4. The Manual for the Vickers MKII machine gun. (c1910)
This given to all members of the Machine Gun Corps. I have my grandfather’s copy. He was selected for what was ‘nicknamed’ the suicide squad in 1915, then saw action in Arras, on the Somme, at Passchendale and Ypres. He must have been considered good with the weapon, he said he never saw any of the thousands of Germans he must have killed – spraying bullets was his trade. It was ticket into the Royal Flying Corps where he would continue to fire a Vicker’s Machine Gun, this time through the propeller blades of a Bristol fighter. What a weapon, what a book – how they put their stamp on the 20th century and history and many millions lives. A piece of English History or on English History? Churchill?
5. Eden by Tim Smit (2001)
How to get something done in this country against the odds and especially against the obstructive councillors and characters in our councils whose response fed by activists in minority groups is generally ‘ no you can’t.’
6. French Country Cooking by Elizabeth David (1987)
Gorgeous, a great read, wonderful to cook. A piece of mid 20th century history too.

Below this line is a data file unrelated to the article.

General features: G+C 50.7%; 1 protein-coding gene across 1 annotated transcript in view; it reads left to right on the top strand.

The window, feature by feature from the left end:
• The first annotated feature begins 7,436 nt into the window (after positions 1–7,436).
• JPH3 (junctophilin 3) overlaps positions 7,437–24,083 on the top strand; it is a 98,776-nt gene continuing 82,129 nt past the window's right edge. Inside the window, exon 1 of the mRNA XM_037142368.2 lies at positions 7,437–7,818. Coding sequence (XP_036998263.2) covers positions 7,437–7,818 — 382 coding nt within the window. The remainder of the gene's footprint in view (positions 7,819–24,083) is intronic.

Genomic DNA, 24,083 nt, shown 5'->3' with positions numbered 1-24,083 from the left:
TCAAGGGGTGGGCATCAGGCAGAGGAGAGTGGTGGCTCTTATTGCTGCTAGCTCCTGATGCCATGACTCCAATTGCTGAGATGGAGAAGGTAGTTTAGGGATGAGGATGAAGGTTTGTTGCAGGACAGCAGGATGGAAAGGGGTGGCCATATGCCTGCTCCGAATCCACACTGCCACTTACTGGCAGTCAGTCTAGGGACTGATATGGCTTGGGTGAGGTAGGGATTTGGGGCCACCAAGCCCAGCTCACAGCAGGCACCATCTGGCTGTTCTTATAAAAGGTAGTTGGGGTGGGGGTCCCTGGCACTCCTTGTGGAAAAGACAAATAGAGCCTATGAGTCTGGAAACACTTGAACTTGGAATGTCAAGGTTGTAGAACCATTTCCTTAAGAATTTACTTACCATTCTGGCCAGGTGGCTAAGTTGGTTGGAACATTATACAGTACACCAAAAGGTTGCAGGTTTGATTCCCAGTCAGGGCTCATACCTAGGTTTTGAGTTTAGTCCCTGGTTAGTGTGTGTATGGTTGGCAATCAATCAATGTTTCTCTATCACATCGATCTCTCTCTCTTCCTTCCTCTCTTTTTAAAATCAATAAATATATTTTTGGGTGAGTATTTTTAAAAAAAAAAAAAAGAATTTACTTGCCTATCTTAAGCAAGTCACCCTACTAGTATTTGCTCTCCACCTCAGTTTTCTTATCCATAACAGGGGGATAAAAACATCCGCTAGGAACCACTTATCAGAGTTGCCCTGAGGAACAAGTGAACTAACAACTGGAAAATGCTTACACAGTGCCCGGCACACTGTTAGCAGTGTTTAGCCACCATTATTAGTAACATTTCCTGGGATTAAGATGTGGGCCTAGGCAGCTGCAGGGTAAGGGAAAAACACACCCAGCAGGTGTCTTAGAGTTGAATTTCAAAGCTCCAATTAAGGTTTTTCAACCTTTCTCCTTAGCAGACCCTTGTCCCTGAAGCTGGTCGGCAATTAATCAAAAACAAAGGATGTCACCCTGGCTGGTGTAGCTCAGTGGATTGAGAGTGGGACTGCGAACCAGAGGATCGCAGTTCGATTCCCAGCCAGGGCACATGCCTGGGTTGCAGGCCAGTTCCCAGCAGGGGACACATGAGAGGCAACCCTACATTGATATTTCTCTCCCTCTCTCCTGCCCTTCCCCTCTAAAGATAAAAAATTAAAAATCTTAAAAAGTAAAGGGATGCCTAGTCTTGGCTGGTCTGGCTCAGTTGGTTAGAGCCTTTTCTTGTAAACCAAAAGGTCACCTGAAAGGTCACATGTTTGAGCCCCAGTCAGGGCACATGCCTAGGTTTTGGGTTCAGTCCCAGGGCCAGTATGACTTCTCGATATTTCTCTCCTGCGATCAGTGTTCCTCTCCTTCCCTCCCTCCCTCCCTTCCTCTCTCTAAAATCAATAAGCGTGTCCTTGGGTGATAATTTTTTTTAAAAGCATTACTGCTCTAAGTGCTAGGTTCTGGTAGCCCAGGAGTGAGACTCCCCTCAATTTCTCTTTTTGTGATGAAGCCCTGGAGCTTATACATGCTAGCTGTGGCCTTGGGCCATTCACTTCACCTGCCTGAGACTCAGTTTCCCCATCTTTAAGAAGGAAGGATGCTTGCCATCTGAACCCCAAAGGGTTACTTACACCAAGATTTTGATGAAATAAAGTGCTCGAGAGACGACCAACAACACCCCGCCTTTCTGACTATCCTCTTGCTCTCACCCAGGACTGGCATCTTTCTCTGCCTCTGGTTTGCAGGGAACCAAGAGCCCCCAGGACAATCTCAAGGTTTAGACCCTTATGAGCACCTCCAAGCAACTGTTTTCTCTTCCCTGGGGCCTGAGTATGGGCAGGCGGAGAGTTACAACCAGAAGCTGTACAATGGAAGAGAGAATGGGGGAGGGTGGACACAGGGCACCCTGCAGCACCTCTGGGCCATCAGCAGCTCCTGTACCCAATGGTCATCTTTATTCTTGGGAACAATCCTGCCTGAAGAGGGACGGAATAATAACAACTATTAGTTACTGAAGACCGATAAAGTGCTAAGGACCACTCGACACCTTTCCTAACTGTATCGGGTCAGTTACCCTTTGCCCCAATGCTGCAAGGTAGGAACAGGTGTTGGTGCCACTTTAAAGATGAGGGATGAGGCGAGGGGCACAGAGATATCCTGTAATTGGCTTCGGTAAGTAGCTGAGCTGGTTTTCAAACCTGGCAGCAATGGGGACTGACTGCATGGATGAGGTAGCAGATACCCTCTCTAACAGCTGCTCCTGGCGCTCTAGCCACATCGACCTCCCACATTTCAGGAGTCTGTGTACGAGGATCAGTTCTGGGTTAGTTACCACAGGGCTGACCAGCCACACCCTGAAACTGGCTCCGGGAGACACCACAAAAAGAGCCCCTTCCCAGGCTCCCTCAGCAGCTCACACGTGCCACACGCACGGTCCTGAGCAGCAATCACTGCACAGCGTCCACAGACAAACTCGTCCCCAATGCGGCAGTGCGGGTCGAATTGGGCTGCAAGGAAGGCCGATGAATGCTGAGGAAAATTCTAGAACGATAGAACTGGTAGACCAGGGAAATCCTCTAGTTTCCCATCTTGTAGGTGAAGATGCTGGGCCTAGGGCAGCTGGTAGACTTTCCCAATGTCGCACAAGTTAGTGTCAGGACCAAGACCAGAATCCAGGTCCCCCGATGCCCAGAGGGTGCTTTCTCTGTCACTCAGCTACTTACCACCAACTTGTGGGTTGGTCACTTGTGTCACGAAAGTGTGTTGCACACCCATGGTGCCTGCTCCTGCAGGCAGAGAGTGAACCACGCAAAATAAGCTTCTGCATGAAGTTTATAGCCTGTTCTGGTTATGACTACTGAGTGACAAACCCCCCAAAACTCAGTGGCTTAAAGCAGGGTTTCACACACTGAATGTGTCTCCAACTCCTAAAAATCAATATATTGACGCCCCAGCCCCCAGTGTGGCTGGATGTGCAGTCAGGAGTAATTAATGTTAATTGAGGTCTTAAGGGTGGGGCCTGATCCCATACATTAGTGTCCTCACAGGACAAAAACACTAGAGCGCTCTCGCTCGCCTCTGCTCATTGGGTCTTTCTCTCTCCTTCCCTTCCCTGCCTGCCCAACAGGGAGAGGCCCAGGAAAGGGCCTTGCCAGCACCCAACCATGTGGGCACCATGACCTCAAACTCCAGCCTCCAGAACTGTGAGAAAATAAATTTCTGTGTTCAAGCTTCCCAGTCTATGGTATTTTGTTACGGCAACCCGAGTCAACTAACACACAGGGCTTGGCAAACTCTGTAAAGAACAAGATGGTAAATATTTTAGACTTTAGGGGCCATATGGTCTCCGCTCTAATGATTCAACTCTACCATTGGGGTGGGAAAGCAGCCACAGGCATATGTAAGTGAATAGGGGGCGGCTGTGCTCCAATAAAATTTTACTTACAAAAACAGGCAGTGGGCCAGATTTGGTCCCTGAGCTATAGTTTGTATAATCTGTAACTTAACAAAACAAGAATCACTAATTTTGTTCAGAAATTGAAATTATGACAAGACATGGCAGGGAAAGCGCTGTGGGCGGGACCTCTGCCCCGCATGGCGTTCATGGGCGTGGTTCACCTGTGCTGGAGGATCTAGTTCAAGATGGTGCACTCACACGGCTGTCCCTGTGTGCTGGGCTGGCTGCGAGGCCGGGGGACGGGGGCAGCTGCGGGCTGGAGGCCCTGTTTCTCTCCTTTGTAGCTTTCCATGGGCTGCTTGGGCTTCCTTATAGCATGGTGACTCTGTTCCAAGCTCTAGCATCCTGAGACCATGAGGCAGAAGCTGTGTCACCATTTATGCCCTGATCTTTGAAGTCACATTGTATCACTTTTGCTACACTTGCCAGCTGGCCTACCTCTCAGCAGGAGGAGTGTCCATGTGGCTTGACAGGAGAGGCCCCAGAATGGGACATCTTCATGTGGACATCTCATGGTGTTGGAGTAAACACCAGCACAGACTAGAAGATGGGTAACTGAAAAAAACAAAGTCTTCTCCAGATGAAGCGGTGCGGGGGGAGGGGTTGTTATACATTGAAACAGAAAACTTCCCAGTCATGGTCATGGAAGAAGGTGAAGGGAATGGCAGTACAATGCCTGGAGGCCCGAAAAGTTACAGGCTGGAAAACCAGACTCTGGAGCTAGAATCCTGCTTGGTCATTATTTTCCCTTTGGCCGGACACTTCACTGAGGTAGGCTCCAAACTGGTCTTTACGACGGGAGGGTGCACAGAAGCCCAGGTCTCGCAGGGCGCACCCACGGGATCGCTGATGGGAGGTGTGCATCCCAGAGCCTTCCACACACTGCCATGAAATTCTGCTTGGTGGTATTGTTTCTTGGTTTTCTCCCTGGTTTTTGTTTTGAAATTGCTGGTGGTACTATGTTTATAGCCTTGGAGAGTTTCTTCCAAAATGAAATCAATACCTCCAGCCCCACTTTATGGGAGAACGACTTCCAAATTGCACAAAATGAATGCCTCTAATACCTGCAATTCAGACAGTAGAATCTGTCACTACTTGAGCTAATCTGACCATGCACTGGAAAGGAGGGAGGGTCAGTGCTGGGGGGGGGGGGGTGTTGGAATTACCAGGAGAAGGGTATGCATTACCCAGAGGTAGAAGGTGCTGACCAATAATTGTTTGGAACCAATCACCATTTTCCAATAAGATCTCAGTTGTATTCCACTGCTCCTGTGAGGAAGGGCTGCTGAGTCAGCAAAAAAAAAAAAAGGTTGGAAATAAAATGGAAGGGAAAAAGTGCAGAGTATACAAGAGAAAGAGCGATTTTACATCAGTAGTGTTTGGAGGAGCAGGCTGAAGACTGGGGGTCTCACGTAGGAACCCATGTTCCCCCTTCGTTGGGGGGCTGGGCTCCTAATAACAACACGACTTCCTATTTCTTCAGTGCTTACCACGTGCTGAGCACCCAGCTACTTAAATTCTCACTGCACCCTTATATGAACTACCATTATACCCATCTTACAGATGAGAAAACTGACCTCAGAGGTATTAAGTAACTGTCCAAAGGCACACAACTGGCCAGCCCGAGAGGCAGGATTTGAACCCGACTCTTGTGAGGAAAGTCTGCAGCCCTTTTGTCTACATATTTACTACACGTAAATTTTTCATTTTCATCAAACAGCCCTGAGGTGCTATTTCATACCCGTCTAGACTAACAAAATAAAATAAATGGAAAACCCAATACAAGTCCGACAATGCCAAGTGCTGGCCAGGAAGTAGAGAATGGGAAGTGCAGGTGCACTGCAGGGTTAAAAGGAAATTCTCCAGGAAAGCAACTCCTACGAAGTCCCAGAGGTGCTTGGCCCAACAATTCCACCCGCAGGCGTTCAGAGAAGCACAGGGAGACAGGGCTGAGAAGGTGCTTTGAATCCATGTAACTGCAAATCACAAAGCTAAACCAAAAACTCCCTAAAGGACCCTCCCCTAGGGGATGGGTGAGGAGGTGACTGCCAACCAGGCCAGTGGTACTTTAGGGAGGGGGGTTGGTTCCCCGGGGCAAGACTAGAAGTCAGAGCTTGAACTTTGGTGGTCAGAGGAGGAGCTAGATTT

The Selfish Gene by Richard Dawkins (1999)
Something Historical by Neil Ferguson
Good non-fiction reads I’d recommend though would be: These are not only a must read. They are books you should keep if you enjoy, sprawl with notes and share with others. They may not have defined the world we now live in, but the help explain it. When an OXford undergraduate he wrote something called ‘The Labours of hercules Sprout’ which we shot as a film … on video. 90 mins. I should know, I was the cameraman.
7. The Hite Report by Shere Hite (1982)
Informative, red with a voracious appetite by men and women and super fun to put into practice! There’s nothing a studied harder or with more gusto, or shared around (or for whom I bought copies) than this gem, this bible for those who are new to sex (or just thinking about it a lot, which is what I did when I first got my hands on this one age 15 or 16).
8. Tropic of Cancer by Henry Miller (1934)
And Capricorn, and Plexus, Nexus and Sexus. A good male read, not a wank … not porn or erotica, just a man and his stiffy.
9. Henry and June : from a Journal of Love
+ the Unexpurgated Diary of Anaïs Nin, 1931-1932
The film Henry & June introduced me to this pair when I was living in Paris. I bought Tropic of Cancer, and Anais Nin’s erotica. Then I started to read the diaries. All of them. Then everything Henry Miller had written … and their correspondence, as well as biographies.
10. What’s Going on in there? How the brain and mind develop in the First Five Years of Life by Lise Elliot Ph.D (September 2000)
Because all parents want to know, and this is intelligent and fact-based, written by a neurosurgeon but not a science text. No parent should be tempted by the popular twaddle that publishers try to make them real. Babies are creatures, extraordinary vehicles of potential. They should be understood.
11. Mother Tongue. The English Language by Bill Bryson (1991)